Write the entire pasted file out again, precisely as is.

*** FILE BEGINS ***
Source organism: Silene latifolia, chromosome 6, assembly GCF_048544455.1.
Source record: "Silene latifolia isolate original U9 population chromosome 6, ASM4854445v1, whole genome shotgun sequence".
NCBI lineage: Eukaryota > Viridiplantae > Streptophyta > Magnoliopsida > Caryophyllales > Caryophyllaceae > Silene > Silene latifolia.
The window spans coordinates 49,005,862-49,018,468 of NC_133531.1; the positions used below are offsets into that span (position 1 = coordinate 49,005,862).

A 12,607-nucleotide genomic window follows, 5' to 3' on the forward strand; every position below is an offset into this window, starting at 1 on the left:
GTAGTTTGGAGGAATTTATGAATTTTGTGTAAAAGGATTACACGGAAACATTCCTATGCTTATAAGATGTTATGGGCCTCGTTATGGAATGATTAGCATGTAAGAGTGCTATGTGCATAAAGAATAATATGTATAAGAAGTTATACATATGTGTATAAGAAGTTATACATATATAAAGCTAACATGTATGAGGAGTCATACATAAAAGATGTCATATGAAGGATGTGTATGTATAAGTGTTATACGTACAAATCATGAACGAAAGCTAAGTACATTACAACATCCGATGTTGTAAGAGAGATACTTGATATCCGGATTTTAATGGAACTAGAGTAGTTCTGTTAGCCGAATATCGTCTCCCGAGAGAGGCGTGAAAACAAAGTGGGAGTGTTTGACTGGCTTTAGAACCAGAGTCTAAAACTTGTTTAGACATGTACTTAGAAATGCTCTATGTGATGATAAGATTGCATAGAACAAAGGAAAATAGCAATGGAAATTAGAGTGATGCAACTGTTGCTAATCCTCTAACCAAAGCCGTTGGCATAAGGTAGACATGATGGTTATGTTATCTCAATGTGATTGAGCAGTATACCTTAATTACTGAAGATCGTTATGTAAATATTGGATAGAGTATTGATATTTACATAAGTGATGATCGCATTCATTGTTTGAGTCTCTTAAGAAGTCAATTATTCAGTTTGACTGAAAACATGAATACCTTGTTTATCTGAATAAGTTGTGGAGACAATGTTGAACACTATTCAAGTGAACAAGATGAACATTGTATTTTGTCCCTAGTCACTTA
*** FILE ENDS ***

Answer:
Source organism: Silene latifolia, chromosome 6, assembly GCF_048544455.1.
Source record: "Silene latifolia isolate original U9 population chromosome 6, ASM4854445v1, whole genome shotgun sequence".
NCBI lineage: Eukaryota > Viridiplantae > Streptophyta > Magnoliopsida > Caryophyllales > Caryophyllaceae > Silene > Silene latifolia.
The window spans coordinates 49,005,862-49,018,468 of NC_133531.1; the positions used below are offsets into that span (position 1 = coordinate 49,005,862).

A 12,607-nucleotide genomic window follows, 5' to 3' on the forward strand; every position below is an offset into this window, starting at 1 on the left:
GTAGTTTGGAGGAATTTATGAATTTTGTGTAAAAGGATTACACGGAAACATTCCTATGCTTATAAGATGTTATGGGCCTCGTTATGGAATGATTAGCATGTAAGAGTGCTATGTGCATAAAGAATAATATGTATAAGAAGTTATACATATGTGTATAAGAAGTTATACATATATAAAGCTAACATGTATGAGGAGTCATACATAAAAGATGTCATATGAAGGATGTGTATGTATAAGTGTTATACGTACAAATCATGAACGAAAGCTAAGTACATTACAACATCCGATGTTGTAAGAGAGATACTTGATATCCGGATTTTAATGGAACTAGAGTAGTTCTGTTAGCCGAATATCGTCTCCCGAGAGAGGCGTGAAAACAAAGTGGGAGTGTTTGACTGGCTTTAGAACCAGAGTCTAAAACTTGTTTAGACATGTACTTAGAAATGCTCTATGTGATGATAAGATTGCATAGAACAAAGGAAAATAGCAATGGAAATTAGAGTGATGCAACTGTTGCTAATCCTCTAACCAAAGCCGTTGGCATAAGGTAGACATGATGGTTATGTTATCTCAATGTGATTGAGCAGTATACCTTAATTACTGAAGATCGTTATGTAAATATTGGATAGAGTATTGATATTTACATAAGTGATGATCGCATTCATTGTTTGAGTCTCTTAAGAAGTCAATTATTCAGTTTGACTGAAAACATGAATACCTTGTTTATCTGAATAAGTTGTGGAGACAATGTTGAACACTATTCAAGTGAACAAGATGAACATTGTATTTTGTCCCTAGTCACTTA